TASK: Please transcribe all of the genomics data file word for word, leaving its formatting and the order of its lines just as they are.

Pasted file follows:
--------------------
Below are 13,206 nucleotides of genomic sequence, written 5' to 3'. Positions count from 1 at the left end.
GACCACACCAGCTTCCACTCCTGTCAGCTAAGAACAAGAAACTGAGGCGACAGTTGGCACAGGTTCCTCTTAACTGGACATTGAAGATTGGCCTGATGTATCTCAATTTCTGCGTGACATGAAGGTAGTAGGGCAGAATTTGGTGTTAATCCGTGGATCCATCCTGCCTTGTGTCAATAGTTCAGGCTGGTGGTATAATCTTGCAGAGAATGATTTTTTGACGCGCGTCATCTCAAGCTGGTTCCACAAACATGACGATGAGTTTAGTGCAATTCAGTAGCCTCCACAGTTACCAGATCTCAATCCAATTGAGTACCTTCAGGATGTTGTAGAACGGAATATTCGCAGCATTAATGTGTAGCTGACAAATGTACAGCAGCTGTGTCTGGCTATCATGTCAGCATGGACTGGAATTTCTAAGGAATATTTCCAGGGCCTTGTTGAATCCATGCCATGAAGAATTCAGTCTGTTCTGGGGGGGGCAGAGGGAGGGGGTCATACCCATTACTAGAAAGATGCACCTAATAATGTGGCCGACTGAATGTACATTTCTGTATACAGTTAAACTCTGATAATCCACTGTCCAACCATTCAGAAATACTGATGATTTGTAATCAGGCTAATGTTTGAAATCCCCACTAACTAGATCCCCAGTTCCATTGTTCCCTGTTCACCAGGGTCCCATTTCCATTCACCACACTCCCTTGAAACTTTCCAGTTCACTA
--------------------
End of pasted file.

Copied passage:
Below are 13,206 nucleotides of genomic sequence, written 5' to 3'. Positions count from 1 at the left end.
GACCACACCAGCTTCCACTCCTGTCAGCTAAGAACAAGAAACTGAGGCGACAGTTGGCACAGGTTCCTCTTAACTGGACATTGAAGATTGGCCTGATGTATCTCAATTTCTGCGTGACATGAAGGTAGTAGGGCAGAATTTGGTGTTAATCCGTGGATCCATCCTGCCTTGTGTCAATAGTTCAGGCTGGTGGTATAATCTTGCAGAGAATGATTTTTTGACGCGCGTCATCTCAAGCTGGTTCCACAAACATGACGATGAGTTTAGTGCAATTCAGTAGCCTCCACAGTTACCAGATCTCAATCCAATTGAGTACCTTCAGGATGTTGTAGAACGGAATATTCGCAGCATTAATGTGTAGCTGACAAATGTACAGCAGCTGTGTCTGGCTATCATGTCAGCATGGACTGGAATTTCTAAGGAATATTTCCAGGGCCTTGTTGAATCCATGCCATGAAGAATTCAGTCTGTTCTGGGGGGGGCAGAGGGAGGGGGTCATACCCATTACTAGAAAGATGCACCTAATAATGTGGCCGACTGAATGTACATTTCTGTATACAGTTAAACTCTGATAATCCACTGTCCAACCATTCAGAAATACTGATGATTTGTAATCAGGCTAATGTTTGAAATCCCCACTAACTAGATCCCCAGTTCCATTGTTCCCTGTTCACCAGGGTCCCATTTCCATTCACCACACTCCCTTGAAACTTTCCAGTTCACTA